Hao Wang (academic)

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For other people named Wang Hao, see Wang Hao (disambiguation).
Hao Wang
Born (1921-05-20)20 May 1921
Qihe, Shandong, China
Died 13 May 1995(1995-05-13)
New York City, New York, USA
Fields Mathematics, philosophy, computer science
Institutions Harvard University, Oxford University, Rockefeller University
Alma mater National Southwestern Associated University, Tsinghua University, Harvard University
Doctoral advisor Willard Quine
Doctoral students Stephen Cook, Shimon Even, Joyce Friedman
Known for Wang tiles

Hao Wang (Chinese: 王浩; pinyin: Wáng Hào; 20 May 1921 – 13 May 1995) was a Chinese American logician, philosopher and mathematician.

Born in Jinan, Shandong, in the Republic of China (today in the People's Republic of China), Wang received his early education in China. He obtained a B.Sc. degree in mathematics from the National Southwestern Associated University in 1943 and an M.A. in Philosophy from Tsinghua University in 1945, where his teachers included Feng Youlan and Jin Yuelin, after which he moved to the United States for further graduate studies. He studied logic at Harvard University, culminating in a Ph.D. in 1948. He was appointed to an assistant professorship at Harvard the same year.

During the early 1950s, Wang studied with Paul Bernays in Zurich. In 1956, he was appointed Reader in the Philosophy of Mathematics at Oxford University. In 1959, Wang wrote on an IBM704 computer a program that in only 9 minutes mechanically proved several hundred mathematical logic theorems in Whitehead and Russell's Principia Mathematica.[1] In 1961, he was appointed Gordon Mckay Professor of Mathematical Logic and Applied Mathematics at Harvard.[2] From 1967 until 1991, he headed the logic research group at Rockefeller University in New York City, where he was professor of logic. In 1972, Wang joined in a group of Chinese American scientists led by Chih-Kung Jen as the first such delegation from the U.S. to the People's Republic of China.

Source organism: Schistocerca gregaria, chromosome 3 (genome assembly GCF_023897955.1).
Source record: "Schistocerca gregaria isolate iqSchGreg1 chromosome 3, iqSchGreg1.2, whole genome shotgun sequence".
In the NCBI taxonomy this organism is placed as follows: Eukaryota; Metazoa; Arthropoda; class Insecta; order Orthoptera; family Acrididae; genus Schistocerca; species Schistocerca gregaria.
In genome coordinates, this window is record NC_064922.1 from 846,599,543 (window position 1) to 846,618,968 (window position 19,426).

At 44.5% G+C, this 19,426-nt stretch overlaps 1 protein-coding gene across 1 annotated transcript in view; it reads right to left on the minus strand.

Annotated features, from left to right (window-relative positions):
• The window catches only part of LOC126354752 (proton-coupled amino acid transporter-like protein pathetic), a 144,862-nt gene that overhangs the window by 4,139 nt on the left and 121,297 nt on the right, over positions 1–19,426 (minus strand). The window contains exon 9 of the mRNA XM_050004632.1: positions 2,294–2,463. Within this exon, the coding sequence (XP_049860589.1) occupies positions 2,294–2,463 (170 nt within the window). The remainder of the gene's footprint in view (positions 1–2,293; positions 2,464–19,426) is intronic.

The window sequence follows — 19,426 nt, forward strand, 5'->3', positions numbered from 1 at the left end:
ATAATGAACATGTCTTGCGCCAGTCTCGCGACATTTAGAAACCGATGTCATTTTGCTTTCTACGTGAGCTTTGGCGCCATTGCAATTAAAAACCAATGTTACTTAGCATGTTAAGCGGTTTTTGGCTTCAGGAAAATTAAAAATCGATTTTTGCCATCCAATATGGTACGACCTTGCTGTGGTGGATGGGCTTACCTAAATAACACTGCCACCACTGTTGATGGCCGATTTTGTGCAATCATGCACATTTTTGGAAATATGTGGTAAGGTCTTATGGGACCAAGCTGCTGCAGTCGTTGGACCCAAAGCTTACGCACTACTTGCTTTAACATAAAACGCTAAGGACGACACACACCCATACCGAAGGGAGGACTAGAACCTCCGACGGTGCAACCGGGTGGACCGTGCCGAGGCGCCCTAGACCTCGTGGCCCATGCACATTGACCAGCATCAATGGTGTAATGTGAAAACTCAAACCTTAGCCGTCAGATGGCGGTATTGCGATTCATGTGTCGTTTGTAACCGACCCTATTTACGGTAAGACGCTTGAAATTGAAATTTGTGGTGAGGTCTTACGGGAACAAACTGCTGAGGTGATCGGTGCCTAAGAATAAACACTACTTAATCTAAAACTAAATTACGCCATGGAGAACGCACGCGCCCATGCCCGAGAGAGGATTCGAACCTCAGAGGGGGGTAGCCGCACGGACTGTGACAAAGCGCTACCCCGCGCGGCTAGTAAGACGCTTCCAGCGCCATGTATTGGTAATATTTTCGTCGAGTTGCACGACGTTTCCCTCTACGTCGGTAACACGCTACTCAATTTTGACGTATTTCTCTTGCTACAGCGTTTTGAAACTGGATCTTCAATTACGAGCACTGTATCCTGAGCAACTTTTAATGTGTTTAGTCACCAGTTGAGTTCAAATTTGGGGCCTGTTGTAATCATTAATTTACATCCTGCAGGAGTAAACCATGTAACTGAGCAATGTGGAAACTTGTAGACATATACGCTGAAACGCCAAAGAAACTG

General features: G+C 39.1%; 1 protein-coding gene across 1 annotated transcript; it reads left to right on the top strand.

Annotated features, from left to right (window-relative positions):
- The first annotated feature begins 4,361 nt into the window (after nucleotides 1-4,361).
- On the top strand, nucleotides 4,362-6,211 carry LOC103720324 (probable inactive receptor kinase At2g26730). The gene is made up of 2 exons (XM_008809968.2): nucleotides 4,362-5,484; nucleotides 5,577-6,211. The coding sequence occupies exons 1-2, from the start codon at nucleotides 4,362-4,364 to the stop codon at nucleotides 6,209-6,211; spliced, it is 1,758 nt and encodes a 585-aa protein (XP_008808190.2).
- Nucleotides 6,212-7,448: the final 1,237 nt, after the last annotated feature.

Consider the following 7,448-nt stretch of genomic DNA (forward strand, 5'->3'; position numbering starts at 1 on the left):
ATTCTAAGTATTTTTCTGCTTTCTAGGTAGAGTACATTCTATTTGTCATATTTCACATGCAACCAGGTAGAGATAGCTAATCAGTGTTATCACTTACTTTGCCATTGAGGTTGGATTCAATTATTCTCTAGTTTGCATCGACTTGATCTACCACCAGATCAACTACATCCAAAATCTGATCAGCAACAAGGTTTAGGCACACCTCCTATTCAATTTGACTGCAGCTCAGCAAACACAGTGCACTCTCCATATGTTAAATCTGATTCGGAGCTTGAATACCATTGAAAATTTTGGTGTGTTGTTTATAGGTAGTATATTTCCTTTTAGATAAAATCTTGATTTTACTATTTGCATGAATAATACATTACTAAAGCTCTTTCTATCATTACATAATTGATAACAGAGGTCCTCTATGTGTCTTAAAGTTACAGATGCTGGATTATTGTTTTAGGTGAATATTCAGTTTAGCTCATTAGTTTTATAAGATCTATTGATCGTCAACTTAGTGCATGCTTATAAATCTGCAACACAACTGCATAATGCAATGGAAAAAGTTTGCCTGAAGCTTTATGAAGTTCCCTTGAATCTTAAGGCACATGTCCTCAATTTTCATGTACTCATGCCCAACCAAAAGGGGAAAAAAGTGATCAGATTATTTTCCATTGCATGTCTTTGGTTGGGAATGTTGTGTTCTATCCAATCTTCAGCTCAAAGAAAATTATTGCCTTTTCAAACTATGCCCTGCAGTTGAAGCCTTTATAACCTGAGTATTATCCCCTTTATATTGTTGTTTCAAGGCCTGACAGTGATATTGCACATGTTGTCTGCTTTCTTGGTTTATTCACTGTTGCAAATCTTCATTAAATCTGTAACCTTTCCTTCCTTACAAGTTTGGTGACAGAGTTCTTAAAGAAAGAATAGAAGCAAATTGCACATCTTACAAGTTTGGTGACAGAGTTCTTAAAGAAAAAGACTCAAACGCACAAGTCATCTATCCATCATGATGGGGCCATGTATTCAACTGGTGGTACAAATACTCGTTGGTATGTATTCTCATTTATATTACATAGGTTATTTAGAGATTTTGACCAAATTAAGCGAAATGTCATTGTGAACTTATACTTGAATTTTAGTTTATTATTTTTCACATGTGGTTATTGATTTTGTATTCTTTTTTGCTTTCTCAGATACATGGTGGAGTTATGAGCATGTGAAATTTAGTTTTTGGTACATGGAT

One of Wang's most important contributions was the Wang tile.[3] He showed that any Turing machine can be turned into a set of Wang tiles. The first noted example of aperiodic tiling is a set of Wang tiles, whose nonexistence Wang had once conjectured, discovered by his student Robert Berger in 1966. A philosopher in his own right,[4] Wang also developed a penetrating interpretation of Ludwig Wittgenstein's later philosophy of mathematics, which he called "anthropologism." He chronicled Kurt Gödel's philosophical ideas and authored several books on the subject,[5] thereby providing contemporary scholars an inestimable resource for Gödel's later philosophical thought.

In 1983 he was presented with the first Milestone Prize for Automated Theorem-Proving, sponsored by the International Joint Conference on Artificial Intelligence.[6]

Detailed Bibliography of Hao Wang's Writings[edit]

Books[edit]

  • A Survey of Mathematical Logic. Peking: Science Press; Amsterdam: North-Holland, 1962. [Wang 1962a].
  • From Mathematics to Philosophy. London: Routledge & Kegan Paul, 1974. [Wang 1974a].
  • Popular Lectures on Mathematical Logic. New York: Van Nostrand, 1981. [Wang 1981a]. ISBN 0-486-67632-3.
  • Beyond Analytic Philosophy: Doing Justice to What We Know. Cambridge, Mass.: MIT Press, 1985. [Wang 1985a]. ISBN 0-262-23124-7.
  • Reflections on Kurt Gödel. Cambridge, Mass.: MIT Press, 1987. [Wang 1987a]. ISBN 0-262-73087-1.
  • Computation, Logic, Philosophy. A Collection of Essays. Beijing: Science Press; Dordrecht: Kluwer Academic, 1990. [Wang 1990a]. ISBN 7-03000211-3.
  • A Logical Journey: From Gödel to Philosophy. Cambridge, Mass.: MIT Press, 1996. [Wang 1996a]. ISBN 0-262-23189-1.

Important Article[edit]

  • Wang, Hao (January 1960). "Toward Mechanical Mathematics". IBM Journal of Research and Development 4 (1): 2–22. doi:10.1147/rd.41.0002.  [Wang 1960a].

See also[edit]

External links[edit]

References[edit]

  1. ^ Wang, Hao (1960), "Toward Mechanical Mathematics", IBM Journal of Research and Development 4 (1): 2–22, doi:10.1147/rd.41.0002  [Wang 1960a].
  2. ^ http://lewis.seas.harvard.edu/biocv
  3. ^ [Wang 1960a].
  4. ^ [Wang 1974 and 1985a]
  5. ^ [Wang 1996a, 1987a, and in 1974a].
  6. ^ Loveland, Donald W.; Bledsoe, W. W. (1984). Automated theorem proving: after 25 years. Providence, Rhode Island: American Mathematical Society. ISBN 0-8218-5027-X. , page 47